In so many ways, we were on a mission, my friend’s mission. I didn’t fully understand it because I’d never seen what he was doing. In fact, although he’d ask me to travel with him, he’d given me very few details.
What had attracted me to join him was that it was not a typical sunburned vacation at a beach. Although there were beaches where we were going to be, he didn’t remind me to bring a swim suit.
Getting there was tricky for me because he was already there. Since I had to take the route he had taken, I had to fly to Cancun, Mexico to catch a plane from there to Havana, Cuba, a place I’d never been.
At the time, Americans were not supposed to go to Cuba. If caught, those Americans who went would be charged as much $50,000.
But my friend assured me I wouldn’t be caught. He’d done what I was about to do more than a dozen times.
To my surprise, my short flight to Havana ended pleasantly. I was welcomed into the country after my passport was verified. But it wasn’t stamped by the Cubans! They were happy to see me and my American dollars.
What I saw there during my entire trip would take too many pages to describe. Almost all of it was fascinating, exciting, and inexpensive. The people I met there were friendly and good-hearted; many of them shared their meager meals of black beans and rice with my friend and me.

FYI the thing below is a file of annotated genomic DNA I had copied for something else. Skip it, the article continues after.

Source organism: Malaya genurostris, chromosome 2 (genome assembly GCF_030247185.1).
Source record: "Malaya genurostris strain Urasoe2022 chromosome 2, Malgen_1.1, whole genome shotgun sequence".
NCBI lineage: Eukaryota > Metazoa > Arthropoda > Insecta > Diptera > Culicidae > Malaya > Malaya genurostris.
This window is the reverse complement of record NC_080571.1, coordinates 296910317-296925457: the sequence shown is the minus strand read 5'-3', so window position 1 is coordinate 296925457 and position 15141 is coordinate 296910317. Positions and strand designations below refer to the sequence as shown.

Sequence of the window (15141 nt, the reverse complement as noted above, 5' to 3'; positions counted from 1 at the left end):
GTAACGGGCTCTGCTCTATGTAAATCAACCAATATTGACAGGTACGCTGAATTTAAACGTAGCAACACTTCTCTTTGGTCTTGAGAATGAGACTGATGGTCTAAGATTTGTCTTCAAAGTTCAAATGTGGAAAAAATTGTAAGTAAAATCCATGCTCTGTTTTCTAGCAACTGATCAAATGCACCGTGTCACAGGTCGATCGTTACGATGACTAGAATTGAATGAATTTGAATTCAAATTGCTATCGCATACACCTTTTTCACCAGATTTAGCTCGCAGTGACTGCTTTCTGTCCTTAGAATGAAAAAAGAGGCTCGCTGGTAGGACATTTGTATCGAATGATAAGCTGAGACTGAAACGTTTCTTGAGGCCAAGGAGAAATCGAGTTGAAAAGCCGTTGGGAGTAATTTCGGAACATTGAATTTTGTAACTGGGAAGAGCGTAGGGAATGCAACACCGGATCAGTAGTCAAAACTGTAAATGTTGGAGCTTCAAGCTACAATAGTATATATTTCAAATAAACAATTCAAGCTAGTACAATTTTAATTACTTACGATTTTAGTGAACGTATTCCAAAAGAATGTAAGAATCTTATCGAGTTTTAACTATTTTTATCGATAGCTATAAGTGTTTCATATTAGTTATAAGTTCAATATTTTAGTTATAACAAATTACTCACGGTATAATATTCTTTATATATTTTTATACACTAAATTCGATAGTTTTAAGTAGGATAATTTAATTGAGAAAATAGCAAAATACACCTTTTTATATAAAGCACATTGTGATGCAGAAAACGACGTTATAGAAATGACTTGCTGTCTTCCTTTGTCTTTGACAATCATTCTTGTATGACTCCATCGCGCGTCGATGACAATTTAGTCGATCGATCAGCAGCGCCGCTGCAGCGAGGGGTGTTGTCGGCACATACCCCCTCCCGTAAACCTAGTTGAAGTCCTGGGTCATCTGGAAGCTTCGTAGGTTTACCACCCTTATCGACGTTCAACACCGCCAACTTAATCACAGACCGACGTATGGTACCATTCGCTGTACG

Someday, I will write about them all. For now, since it’s almost July 4th, I want to write about the mission my friend completed, the one he knew I would care so much about.
Without any idea about where we were going, I followed my friend to an apartment building. There we climbed the stairs to a second-floor apartment my friend had visited many times.
Although three generations lived in that apartment, my friend was there to see the nineteen-year-old who was the third generation.
All of us had gathered around the dining room table. As they spoke about life in Havana, about monthly wages that had been the same for years, twenty dollars regardless of the kind employment, I understood why beans and rice were their daily staples.
Although it was illegal, many Cubans also took parttime jobs for cash. Knowing they would be punished if caught didn’t stop them from trying to better their families’ lives.
As the teenaged Cuban began to explain his dilemma regarding a job he wanted, he walked to the side of the room and retrieved his bicycle. He appeared to be heartbroken because he couldn’t help his parents and grandparents; the job he could have had required a bike. And his was broken.
It needed a part that would have cost about twenty dollars in the States. He had never had twenty extra dollars. But he did know how to take apart and put together his bicycle because he had done it so many times. It was that old. And he had been able to find or trade for parts.
Except this one, the twenty-dollar part. In Havana, no one traded a part that was that expensive.
Helpless and sad as I felt, I didn’t notice my friend as he opened his knapsack.
To my surprise, he pulled out the exact piece the teenager from Havana had needed.
The family gasped, then cheered as they surrounded and embraced my friend and me. They thanked us both as if we were angels.
Then we sat down and shared small plates of black beans and rice.
To me, our meal was as delicious as the freedom I knew I would enjoy even more when I returned home to Virginia on July 4th…